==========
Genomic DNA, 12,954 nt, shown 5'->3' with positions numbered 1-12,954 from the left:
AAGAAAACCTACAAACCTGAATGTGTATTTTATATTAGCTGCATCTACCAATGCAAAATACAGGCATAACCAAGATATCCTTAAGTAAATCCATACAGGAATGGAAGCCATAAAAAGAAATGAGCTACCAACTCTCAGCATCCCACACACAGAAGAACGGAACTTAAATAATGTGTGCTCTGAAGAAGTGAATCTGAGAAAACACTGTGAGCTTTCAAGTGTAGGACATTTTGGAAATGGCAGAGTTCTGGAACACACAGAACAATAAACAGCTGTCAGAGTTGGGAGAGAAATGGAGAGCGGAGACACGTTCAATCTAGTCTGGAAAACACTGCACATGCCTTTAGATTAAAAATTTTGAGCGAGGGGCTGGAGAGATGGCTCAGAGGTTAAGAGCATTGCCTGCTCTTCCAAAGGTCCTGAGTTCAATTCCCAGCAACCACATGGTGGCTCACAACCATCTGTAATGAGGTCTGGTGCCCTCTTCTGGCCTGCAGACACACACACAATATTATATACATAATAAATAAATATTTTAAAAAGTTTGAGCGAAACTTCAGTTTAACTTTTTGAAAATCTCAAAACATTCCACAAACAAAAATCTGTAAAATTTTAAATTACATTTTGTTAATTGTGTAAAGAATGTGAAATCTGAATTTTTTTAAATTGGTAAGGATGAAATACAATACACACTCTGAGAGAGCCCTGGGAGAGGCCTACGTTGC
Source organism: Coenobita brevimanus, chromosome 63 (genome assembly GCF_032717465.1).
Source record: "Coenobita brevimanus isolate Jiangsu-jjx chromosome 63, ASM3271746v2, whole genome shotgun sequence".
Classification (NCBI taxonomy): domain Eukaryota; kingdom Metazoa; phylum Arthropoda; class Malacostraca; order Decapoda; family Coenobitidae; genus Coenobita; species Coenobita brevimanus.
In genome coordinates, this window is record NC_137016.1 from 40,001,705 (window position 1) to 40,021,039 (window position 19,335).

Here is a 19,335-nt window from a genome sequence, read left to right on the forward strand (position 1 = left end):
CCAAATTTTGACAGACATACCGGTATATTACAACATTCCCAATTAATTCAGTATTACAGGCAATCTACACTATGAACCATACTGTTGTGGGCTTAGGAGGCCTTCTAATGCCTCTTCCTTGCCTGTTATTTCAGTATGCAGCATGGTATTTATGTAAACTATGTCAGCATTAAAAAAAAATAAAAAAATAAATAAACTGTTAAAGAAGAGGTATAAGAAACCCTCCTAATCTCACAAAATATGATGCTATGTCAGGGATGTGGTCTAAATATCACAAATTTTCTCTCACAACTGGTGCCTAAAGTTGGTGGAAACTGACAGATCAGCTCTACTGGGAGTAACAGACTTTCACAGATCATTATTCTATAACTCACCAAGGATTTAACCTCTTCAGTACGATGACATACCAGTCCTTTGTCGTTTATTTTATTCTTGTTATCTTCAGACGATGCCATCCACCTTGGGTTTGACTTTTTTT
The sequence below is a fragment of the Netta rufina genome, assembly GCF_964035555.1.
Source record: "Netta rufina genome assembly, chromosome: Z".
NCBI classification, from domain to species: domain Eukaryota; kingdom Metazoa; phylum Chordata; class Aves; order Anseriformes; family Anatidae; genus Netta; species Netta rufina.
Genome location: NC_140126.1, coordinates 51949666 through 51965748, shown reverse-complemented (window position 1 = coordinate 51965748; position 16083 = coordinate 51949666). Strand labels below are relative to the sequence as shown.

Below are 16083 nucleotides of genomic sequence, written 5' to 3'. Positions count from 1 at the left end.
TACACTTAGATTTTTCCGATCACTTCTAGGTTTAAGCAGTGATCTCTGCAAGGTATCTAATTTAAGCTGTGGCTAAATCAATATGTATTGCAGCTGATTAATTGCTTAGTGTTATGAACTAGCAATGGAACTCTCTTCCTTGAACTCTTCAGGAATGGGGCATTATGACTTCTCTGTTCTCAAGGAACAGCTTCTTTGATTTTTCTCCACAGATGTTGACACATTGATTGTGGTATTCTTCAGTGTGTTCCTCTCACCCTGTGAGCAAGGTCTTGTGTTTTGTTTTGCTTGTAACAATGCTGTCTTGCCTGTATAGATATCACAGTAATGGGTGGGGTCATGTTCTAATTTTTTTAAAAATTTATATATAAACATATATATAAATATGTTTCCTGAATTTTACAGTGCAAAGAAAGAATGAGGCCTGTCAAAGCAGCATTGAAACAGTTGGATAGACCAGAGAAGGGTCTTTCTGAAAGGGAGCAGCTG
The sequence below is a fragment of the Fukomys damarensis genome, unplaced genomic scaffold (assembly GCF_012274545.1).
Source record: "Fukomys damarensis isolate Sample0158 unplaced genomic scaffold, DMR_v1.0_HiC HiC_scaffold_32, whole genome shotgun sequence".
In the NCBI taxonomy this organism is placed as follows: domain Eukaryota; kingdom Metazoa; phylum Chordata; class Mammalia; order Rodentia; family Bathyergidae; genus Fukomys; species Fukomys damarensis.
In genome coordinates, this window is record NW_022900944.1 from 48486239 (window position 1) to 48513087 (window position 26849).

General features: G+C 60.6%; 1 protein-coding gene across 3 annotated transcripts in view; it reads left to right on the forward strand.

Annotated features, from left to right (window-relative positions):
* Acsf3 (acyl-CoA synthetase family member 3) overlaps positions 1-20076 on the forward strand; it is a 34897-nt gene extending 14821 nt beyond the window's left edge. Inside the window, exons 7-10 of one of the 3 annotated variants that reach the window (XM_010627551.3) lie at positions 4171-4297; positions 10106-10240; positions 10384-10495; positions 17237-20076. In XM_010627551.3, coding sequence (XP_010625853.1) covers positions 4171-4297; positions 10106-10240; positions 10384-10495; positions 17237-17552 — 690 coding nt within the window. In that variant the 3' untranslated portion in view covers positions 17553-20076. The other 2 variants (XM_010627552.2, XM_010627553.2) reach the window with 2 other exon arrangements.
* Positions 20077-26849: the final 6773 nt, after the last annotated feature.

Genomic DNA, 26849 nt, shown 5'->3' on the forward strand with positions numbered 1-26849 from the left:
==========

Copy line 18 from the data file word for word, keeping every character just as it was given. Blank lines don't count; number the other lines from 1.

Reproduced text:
In genome coordinates, this window is record NW_022900944.1 from 48486239 (window position 1) to 48513087 (window position 26849).